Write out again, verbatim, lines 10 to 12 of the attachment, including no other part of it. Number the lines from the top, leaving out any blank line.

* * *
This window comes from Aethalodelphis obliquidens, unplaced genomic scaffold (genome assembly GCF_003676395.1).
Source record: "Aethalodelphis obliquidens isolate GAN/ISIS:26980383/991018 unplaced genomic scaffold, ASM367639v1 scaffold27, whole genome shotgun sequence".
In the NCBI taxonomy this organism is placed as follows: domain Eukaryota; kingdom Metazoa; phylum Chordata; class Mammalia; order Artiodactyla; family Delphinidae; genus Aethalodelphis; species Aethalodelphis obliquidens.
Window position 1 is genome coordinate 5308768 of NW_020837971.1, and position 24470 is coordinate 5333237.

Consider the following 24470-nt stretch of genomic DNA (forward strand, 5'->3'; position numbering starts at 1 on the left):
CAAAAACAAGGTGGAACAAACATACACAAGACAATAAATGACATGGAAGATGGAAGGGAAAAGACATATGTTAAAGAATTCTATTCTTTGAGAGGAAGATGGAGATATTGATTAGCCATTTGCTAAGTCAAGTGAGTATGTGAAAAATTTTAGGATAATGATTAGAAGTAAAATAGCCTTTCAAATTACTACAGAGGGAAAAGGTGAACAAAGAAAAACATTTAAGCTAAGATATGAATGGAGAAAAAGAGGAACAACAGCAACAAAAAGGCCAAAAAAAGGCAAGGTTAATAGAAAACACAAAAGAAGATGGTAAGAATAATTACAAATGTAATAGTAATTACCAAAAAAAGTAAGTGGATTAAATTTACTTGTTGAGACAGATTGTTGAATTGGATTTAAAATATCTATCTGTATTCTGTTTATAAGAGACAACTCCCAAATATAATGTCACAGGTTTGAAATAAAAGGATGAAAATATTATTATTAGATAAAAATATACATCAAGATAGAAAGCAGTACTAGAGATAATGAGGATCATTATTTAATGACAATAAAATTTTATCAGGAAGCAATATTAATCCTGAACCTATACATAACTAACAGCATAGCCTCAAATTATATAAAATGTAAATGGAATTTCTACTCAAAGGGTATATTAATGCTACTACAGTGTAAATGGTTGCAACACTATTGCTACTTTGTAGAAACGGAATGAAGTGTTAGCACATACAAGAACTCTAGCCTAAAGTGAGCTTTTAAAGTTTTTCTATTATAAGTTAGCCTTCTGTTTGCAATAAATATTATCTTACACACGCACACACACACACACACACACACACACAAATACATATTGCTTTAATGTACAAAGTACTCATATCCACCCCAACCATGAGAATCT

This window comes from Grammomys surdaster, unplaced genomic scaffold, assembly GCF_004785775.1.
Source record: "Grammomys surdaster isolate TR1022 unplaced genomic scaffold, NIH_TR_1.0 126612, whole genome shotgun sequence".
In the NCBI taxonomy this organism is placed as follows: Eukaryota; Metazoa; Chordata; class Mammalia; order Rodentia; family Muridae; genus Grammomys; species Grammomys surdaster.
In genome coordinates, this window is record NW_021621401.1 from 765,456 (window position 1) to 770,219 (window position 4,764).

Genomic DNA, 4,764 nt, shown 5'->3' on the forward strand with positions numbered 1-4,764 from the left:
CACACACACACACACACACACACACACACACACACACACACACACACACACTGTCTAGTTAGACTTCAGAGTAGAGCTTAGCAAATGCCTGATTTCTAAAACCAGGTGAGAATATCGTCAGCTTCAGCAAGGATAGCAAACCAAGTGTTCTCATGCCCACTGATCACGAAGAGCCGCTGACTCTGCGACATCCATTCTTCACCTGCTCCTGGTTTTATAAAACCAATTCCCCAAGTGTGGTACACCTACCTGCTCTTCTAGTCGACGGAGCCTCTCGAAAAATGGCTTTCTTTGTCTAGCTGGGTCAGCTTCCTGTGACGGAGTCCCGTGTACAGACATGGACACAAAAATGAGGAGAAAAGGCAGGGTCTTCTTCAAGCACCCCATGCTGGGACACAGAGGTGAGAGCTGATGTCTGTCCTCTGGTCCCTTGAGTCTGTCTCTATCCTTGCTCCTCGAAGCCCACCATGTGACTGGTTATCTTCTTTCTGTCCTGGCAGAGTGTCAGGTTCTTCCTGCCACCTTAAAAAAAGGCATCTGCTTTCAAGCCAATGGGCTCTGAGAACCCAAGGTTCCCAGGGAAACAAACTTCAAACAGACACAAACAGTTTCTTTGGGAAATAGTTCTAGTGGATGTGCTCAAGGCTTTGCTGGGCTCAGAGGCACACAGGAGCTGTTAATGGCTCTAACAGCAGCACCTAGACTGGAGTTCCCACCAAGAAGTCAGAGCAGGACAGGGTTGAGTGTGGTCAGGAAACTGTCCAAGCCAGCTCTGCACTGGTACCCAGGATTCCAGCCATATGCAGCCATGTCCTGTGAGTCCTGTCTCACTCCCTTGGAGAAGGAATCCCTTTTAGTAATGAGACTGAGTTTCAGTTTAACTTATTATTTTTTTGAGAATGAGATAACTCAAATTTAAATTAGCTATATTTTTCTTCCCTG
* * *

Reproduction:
In genome coordinates, this window is record NW_021621401.1 from 765,456 (window position 1) to 770,219 (window position 4,764).

Genomic DNA, 4,764 nt, shown 5'->3' on the forward strand with positions numbered 1-4,764 from the left:
CACACACACACACACACACACACACACACACACACACACACACACACACACTGTCTAGTTAGACTTCAGAGTAGAGCTTAGCAAATGCCTGATTTCTAAAACCAGGTGAGAATATCGTCAGCTTCAGCAAGGATAGCAAACCAAGTGTTCTCATGCCCACTGATCACGAAGAGCCGCTGACTCTGCGACATCCATTCTTCACCTGCTCCTGGTTTTATAAAACCAATTCCCCAAGTGTGGTACACCTACCTGCTCTTCTAGTCGACGGAGCCTCTCGAAAAATGGCTTTCTTTGTCTAGCTGGGTCAGCTTCCTGTGACGGAGTCCCGTGTACAGACATGGACACAAAAATGAGGAGAAAAGGCAGGGTCTTCTTCAAGCACCCCATGCTGGGACACAGAGGTGAGAGCTGATGTCTGTCCTCTGGTCCCTTGAGTCTGTCTCTATCCTTGCTCCTCGAAGCCCACCATGTGACTGGTTATCTTCTTTCTGTCCTGGCAGAGTGTCAGGTTCTTCCTGCCACCTTAAAAAAAGGCATCTGCTTTCAAGCCAATGGGCTCTGAGAACCCAAGGTTCCCAGGGAAACAAACTTCAAACAGACACAAACAGTTTCTTTGGGAAATAGTTCTAGTGGATGTGCTCAAGGCTTTGCTGGGCTCAGAGGCACACAGGAGCTGTTAATGGCTCTAACAGCAGCACCTAGACTGGAGTTCCCACCAAGAAGTCAGAGCAGGACAGGGTTGAGTGTGGTCAGGAAACTGTCCAAGCCAGCTCTGCACTGGTACCCAGGATTCCAGCCATATGCAGCCATGTCCTGTGAGTCCTGTCTCACTCCCTTGGAGAAGGAATCCCTTTTAGTAATGAGACTGAGTTTCAGTTTAACTTATTATTTTTTTGAGAATGAGATAACTCAAATTTAAATTAGCTATATTTTTCTTCCCTG